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New Northern Ireland grading system aims for 'fair results' but parents fear for children's future


Ozzie Rogers

Ozzie Rogers

Jessica Barry

Jessica Barry




Ozzie Rogers

Education Minister Peter Weir has said his priority is that students here get "fair results" in the new grading system announced for cancelled GCSE, AS and A-level exams.

The onus will be on teachers to predict the grades they think pupils would have achieved.

Mr Weir said the exam grades received by pupils on August 20 will "involve teachers using their professional judgment, together with an extensive range of evidence held by schools, and statistical modelling".

It means that final grades will be based on the combination of information provided by the schools and colleges and that statistical information.

"This is a complex process, and more work will be needed on establishing an appropriate appeals mechanism and arrangements for private candidates," he said.

"A-level and GCSE marks and ranking from schools have to be with CCEA by May 29.

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"It remains my priority that pupils receive fair results that reflect hard work that they've put in, and enable judgments to be made about their future progression to study or employment or other avenues."

Meanwhile, two mothers have spoken of their fears of what the next four months hold for their children as they await results.

Miranda Rogers' 16-year-old son was diagnosed with leukaemia in October 2018, the start of Year 12.

That meant Ozzie, a pupil at Magherafelt High School, missed out on a lot of things in his young life, including school lessons.

Already having to repeat a year as treatment for his illness took priority, he is again left concerned at events which are completely out of his control.

"He has his hopes and dreams set to attend NRC Coleraine to complete a two-year diploma in music technology and I do hope he gets what he needs to obtain a place," said a worried Miranda.

"For a teenage boy to have his life turned upside down at 15 through his illness and now have to face more uncertainty, it must play heavy on his mind.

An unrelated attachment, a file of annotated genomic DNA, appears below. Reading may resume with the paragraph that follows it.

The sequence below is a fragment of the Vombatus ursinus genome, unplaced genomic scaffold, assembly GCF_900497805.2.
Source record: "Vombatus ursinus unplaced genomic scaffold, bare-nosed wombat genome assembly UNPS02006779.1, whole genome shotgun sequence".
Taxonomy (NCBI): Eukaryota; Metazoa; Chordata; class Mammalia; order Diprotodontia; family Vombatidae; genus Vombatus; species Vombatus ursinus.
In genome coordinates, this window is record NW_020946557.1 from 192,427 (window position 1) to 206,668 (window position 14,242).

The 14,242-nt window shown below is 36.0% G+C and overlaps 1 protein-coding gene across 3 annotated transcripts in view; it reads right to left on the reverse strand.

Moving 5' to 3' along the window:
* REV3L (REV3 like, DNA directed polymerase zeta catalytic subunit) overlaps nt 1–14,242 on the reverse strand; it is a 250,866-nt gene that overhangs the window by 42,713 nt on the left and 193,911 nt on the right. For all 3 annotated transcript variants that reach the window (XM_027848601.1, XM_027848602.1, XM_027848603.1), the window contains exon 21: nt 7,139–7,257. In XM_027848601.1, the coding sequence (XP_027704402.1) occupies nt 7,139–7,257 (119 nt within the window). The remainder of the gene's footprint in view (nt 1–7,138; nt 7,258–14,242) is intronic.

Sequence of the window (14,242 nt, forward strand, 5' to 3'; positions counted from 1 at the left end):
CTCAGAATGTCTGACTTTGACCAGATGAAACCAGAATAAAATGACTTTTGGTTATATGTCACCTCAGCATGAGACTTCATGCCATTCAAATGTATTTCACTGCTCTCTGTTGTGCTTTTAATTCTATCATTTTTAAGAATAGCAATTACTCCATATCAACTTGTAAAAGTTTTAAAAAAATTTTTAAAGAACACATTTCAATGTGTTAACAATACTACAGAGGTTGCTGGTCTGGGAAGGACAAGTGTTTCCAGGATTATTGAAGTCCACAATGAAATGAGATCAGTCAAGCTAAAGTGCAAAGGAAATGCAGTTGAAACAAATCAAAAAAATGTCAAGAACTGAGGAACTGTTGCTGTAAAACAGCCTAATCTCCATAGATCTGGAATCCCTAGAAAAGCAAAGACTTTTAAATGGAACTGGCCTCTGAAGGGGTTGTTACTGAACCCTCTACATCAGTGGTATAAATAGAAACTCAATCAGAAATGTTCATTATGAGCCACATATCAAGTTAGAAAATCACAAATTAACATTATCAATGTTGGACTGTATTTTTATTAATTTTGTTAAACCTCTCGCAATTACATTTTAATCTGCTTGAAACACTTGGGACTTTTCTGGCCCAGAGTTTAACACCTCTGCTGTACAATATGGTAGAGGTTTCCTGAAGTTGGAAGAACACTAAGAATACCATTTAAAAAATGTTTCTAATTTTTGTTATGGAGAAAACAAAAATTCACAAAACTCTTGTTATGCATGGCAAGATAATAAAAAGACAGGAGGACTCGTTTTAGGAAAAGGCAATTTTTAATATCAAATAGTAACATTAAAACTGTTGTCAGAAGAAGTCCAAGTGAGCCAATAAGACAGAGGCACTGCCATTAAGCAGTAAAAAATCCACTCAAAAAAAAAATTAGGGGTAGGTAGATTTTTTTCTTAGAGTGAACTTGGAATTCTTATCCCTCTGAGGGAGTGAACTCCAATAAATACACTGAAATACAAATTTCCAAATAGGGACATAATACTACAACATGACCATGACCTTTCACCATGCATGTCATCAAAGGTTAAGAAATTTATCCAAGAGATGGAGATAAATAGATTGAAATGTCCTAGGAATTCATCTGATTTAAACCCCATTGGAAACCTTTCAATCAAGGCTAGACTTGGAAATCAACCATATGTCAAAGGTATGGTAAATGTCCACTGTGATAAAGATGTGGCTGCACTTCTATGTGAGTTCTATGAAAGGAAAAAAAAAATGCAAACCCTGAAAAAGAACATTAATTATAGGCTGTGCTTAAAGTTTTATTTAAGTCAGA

"We all want the best for our children, but for Ozzie having come through so much already, you really hope teachers have seen the potential he hasn't been able to fulfil so far. A year ago, he was undergoing his bone marrow transplant.

"Today, health wise, he's doing fine, but we'll just spend the next four month hoping that he can get the grades he needs to kick-start his life."

It's a double concern for Rachel Barry, who has two girls, Hannah (17) and Jessica (16), at New-Bridge Integrated College, Loughbrickland, who are left waiting for A-level and GCSE grades.

"I know most students usually cram at the last minute to get every mark possible, but they won't have that chance," said a concerned Rachel.

"Jessica faced a situation where her technology coursework was lost at school and she's been behind. She hadn't quite caught up and we're left worried about how that will affect her.

"This is everything to them right now. They're worried. It's the first real life experience they've had and it's not been what they expected at all.

"Ninety per cent of students are the same, it's always in the back of their minds that they have the chance to shine in exams. They're told mocks are a trial run. Now the fear is that many will not have put the same effort into their mocks, yet will still be judged on them to some extent.

"It'll be another four months of worry, fear and stress knowing they won't get the chance to sit those final exams. It's all been taken completely out of their hands.

"Hannah so much wants to go into social work and work with children. Jessica will now have four months not knowing whether she will get back to school to sit A-levels in the future.

"They are full of different emotions. Their future career steps depend on these exams. I hope this is fair for all students, but as a mother, I am sick with worry.

"It's hard enough for them being out of school, it's going to cause a lot of stress and worry on our children."

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